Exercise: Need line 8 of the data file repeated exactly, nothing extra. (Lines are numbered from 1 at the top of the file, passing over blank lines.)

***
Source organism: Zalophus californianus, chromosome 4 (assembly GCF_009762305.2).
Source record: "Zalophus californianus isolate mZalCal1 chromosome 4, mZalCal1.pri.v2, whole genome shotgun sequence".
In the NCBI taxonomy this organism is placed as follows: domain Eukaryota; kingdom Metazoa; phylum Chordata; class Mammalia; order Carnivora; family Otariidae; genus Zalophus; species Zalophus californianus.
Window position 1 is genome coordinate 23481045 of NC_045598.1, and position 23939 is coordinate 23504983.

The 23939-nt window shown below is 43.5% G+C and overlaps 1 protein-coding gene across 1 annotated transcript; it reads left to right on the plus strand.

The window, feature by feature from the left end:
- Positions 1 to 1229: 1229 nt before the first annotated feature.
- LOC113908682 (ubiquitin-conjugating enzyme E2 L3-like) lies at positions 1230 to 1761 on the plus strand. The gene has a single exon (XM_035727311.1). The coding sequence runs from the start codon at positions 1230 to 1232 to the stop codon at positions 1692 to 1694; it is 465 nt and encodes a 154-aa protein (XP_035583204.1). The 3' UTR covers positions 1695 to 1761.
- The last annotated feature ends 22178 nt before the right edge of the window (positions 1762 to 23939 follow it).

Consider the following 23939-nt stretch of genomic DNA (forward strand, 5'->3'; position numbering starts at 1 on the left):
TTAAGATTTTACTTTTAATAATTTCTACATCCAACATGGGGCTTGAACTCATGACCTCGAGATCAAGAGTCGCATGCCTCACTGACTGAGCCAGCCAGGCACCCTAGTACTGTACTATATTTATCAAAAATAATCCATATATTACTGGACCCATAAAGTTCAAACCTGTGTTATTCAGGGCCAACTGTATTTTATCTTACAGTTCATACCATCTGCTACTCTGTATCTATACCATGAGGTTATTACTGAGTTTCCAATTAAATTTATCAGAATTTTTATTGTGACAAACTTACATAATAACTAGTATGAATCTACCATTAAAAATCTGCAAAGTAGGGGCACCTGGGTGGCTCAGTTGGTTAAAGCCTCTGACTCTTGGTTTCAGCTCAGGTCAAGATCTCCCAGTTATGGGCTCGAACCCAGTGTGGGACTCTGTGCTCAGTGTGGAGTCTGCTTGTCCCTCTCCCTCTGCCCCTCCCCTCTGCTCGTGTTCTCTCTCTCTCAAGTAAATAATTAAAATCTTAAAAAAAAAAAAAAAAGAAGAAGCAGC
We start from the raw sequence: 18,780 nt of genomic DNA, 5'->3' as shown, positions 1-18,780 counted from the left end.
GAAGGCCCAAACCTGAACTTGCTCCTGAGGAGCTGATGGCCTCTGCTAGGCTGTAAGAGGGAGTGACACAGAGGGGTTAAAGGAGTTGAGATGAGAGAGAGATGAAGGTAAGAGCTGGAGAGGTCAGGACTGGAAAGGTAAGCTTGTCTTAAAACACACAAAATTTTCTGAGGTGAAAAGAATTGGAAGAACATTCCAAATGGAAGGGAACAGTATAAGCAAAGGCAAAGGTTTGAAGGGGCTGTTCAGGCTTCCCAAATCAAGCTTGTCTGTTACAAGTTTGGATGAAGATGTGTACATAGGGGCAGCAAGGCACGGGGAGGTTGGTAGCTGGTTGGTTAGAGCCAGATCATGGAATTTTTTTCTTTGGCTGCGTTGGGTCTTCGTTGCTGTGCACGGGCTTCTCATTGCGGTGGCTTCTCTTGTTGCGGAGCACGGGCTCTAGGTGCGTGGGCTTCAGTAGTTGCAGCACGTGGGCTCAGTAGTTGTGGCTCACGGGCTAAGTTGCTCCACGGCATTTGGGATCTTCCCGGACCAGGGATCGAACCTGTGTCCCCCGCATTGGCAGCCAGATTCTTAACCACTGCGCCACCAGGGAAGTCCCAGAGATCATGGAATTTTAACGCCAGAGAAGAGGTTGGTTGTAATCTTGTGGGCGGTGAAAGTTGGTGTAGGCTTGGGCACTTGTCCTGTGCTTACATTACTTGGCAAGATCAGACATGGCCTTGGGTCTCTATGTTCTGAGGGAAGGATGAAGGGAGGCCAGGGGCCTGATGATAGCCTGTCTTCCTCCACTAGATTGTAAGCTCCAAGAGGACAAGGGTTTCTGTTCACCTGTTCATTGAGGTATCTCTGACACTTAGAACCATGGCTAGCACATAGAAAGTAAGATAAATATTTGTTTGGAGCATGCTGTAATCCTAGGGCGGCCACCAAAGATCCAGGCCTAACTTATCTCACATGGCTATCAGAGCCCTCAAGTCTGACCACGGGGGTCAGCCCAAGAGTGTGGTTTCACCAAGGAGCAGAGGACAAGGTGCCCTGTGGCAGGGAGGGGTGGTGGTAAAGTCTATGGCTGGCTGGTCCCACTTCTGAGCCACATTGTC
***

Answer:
- LOC113908682 (ubiquitin-conjugating enzyme E2 L3-like) lies at positions 1230 to 1761 on the plus strand. The gene has a single exon (XM_035727311.1). The coding sequence runs from the start codon at positions 1230 to 1232 to the stop codon at positions 1692 to 1694; it is 465 nt and encodes a 154-aa protein (XP_035583204.1). The 3' UTR covers positions 1695 to 1761.